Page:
This new construction accompanies the rise of the United Daughters of the Confederacy, the organization responsible for the vast majority of Confederate monuments that are built in the South. The Daughters formed in 1894, and they took off quickly as an organization. In this same time period that the UDC grows, from the 1890s through 1920, the vast majority of monuments were built.
Most of them were adjacent to courthouses, a very purposeful way of signaling support for Jim Crow laws. It’s in that backdrop that monuments go up, both as physical, tangible manifestations of the Lost Cause and also as statements in front of courthouses about communities’ white supremacist priorities.
Ben: Why does this construction slow down entering the 1920s?
KLC: Primarily because of World War I. Although organizations like the UDC continue to build monuments in the 30s, the pace slows from, I don’t know, maybe 400 a decade to 75 a decade. But yeah, obviously it continues. A new generation of “daughters” comes into the UDC, and they still build monuments, still seek out support for their projects from politicians.
During the Civil Rights era, there was a slight uptick in monument building, in part because of the Civil War Centennial, a series of events from 1961 to 1965. At the same time that we saw the Civil Rights Act (1964) and the Voting Rights Act (1965) pass, the commemoration of the Civil War was occurring, at least in the South, and white southerners were still perpetuating the same sorts of myths about the Confederacy and building monuments in the spirit of the Lost Cause.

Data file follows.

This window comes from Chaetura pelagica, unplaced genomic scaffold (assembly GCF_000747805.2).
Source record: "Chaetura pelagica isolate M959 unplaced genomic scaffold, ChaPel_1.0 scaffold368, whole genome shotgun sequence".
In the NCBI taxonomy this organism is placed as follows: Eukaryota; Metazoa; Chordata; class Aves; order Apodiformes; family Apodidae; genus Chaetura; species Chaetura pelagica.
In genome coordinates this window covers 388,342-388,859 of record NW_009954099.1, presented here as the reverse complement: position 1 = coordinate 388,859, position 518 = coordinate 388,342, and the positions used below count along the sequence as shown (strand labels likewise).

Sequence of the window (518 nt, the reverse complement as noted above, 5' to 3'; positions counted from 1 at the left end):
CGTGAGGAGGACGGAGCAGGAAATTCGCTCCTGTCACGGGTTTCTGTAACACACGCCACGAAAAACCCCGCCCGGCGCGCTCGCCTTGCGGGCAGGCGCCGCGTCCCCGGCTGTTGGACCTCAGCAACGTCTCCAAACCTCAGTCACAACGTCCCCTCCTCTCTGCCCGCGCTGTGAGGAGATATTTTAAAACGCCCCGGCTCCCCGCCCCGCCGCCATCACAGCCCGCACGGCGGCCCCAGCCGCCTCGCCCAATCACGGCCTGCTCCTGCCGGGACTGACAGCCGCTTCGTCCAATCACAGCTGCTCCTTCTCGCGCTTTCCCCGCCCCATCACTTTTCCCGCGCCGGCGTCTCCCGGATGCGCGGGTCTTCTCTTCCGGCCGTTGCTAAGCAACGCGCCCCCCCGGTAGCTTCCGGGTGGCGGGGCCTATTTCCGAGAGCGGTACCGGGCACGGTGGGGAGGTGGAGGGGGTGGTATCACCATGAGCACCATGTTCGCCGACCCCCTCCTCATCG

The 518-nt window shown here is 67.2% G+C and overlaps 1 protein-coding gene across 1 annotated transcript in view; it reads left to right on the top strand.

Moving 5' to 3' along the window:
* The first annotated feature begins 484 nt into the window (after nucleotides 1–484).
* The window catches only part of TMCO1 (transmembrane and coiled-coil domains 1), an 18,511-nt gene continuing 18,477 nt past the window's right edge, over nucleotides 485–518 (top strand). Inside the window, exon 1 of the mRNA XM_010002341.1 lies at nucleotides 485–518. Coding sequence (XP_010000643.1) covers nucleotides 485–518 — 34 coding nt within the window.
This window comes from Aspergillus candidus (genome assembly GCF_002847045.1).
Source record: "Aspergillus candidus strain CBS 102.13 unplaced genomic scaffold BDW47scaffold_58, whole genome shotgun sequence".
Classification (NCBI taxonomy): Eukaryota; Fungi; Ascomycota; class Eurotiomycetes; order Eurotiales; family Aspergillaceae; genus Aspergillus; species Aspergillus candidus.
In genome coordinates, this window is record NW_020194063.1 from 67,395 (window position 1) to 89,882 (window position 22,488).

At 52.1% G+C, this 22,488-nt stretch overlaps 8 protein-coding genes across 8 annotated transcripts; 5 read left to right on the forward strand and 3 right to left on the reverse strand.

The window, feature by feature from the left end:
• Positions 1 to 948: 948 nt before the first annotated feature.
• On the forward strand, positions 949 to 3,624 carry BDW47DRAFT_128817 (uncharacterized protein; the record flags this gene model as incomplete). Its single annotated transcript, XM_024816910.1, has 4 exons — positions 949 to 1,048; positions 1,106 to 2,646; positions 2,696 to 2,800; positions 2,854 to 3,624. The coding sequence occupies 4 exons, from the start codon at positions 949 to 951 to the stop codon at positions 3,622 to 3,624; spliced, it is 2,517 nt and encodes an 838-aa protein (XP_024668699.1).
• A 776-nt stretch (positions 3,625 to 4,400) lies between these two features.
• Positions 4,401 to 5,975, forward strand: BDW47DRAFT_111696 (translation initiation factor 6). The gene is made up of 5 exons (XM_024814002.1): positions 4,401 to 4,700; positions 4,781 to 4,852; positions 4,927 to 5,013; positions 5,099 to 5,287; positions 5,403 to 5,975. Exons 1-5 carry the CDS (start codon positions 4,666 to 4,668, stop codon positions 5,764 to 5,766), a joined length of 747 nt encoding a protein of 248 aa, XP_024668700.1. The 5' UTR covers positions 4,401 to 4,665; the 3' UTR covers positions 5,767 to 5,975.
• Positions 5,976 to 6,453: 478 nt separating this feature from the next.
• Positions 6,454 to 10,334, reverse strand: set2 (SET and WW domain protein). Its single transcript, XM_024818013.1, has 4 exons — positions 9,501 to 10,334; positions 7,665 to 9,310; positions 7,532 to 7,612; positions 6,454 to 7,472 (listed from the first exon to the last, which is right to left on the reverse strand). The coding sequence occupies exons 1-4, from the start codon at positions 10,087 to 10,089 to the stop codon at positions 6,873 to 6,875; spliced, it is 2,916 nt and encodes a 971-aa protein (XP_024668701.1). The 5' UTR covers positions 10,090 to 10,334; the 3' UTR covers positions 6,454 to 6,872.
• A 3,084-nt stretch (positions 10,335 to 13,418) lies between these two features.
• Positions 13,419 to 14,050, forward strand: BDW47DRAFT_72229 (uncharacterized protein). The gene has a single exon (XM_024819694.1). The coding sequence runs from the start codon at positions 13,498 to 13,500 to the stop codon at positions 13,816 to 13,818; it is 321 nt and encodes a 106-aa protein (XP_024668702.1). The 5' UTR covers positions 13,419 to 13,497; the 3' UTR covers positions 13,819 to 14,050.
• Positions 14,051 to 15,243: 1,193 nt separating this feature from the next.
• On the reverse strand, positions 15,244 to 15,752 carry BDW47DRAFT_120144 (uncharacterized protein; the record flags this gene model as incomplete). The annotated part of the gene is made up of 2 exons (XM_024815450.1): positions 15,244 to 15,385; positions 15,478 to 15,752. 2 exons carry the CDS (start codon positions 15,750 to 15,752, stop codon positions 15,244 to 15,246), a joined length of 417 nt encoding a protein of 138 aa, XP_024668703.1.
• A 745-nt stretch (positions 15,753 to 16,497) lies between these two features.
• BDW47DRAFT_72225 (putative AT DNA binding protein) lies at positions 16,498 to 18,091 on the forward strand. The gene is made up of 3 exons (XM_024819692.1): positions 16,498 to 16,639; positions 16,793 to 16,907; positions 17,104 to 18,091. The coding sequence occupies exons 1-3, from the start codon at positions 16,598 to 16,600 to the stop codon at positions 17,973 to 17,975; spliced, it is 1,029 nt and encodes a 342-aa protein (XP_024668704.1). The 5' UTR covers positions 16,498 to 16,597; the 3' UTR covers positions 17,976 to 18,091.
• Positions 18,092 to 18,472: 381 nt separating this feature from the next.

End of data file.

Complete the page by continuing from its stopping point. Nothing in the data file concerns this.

Ben: Could you talk a bit about the longstanding, maybe more overlooked tradition of opposition to Confederate monuments?
KLC: From very early on, there has been a critique of the Lost Cause and monuments, with Frederick Douglass being probably the first and most obvious example. He predicted, “monuments to the Lost Cause will prove monuments of folly.” W. E. B. Du Bois later toured the South and said a better inscription on the Confederate monuments he saw would be, "sacred to the memory of those who fought to Perpetuate Human Slavery.”
During the Jim Crow period, one place where I found many critiques was in the Chicago Defender, the nation's leading black newspaper. Columnists were very vocal about what they thought about these monuments; that they were erected to honor traitors to the US. One guy says something about the monuments teaching future generations of white children to hate “our race.”
So Black citizens always saw monuments as a problem in terms of race relations, and during the 60s you begin to see much more publicly visible protests against Confederate monuments. For example, during the Meredith March, or the March Against Fear, a major demonstration that included thousands of activists in 1966, marchers rallied in various cities in the Mississippi Delta. Usually, the place where they assembled was around a Confederate monument, because that would often be the center of town. And in a way, they were reclaiming these spaces in the name of democratic freedoms like voting.
In another of many examples, that same year, a civil rights and voting activist named Sammy Younge Jr. was murdered for trying to desegregate a whites-only bathroom in Tuskegee, Alabama. The man who killed him was acquitted, and in response, protestors defaced a nearby Confederate monument in the way that we’re more likely to associate with activism over the last few years. They painted “Black Power” across the monument.